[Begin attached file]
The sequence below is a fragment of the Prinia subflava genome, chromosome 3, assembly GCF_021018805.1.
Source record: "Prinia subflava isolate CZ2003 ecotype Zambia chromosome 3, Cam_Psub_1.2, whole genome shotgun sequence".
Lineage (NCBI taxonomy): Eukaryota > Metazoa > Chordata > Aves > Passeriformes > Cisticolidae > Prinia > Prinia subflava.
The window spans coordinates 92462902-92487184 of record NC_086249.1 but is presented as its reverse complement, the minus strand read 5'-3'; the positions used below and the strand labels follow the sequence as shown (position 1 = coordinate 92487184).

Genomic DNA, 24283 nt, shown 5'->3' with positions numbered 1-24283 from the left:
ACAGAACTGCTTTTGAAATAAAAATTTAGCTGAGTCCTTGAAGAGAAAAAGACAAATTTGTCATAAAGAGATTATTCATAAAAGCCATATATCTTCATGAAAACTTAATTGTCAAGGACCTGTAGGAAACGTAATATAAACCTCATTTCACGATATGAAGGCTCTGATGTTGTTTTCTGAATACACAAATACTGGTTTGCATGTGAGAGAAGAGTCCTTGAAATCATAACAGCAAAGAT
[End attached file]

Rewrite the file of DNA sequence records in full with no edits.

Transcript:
The sequence below is a fragment of the Prinia subflava genome, chromosome 3, assembly GCF_021018805.1.
Source record: "Prinia subflava isolate CZ2003 ecotype Zambia chromosome 3, Cam_Psub_1.2, whole genome shotgun sequence".
Lineage (NCBI taxonomy): Eukaryota > Metazoa > Chordata > Aves > Passeriformes > Cisticolidae > Prinia > Prinia subflava.
The window spans coordinates 92462902-92487184 of record NC_086249.1 but is presented as its reverse complement, the minus strand read 5'-3'; the positions used below and the strand labels follow the sequence as shown (position 1 = coordinate 92487184).

Genomic DNA, 24283 nt, shown 5'->3' with positions numbered 1-24283 from the left:
ACAGAACTGCTTTTGAAATAAAAATTTAGCTGAGTCCTTGAAGAGAAAAAGACAAATTTGTCATAAAGAGATTATTCATAAAAGCCATATATCTTCATGAAAACTTAATTGTCAAGGACCTGTAGGAAACGTAATATAAACCTCATTTCACGATATGAAGGCTCTGATGTTGTTTTCTGAATACACAAATACTGGTTTGCATGTGAGAGAAGAGTCCTTGAAATCATAACAGCAAAGAT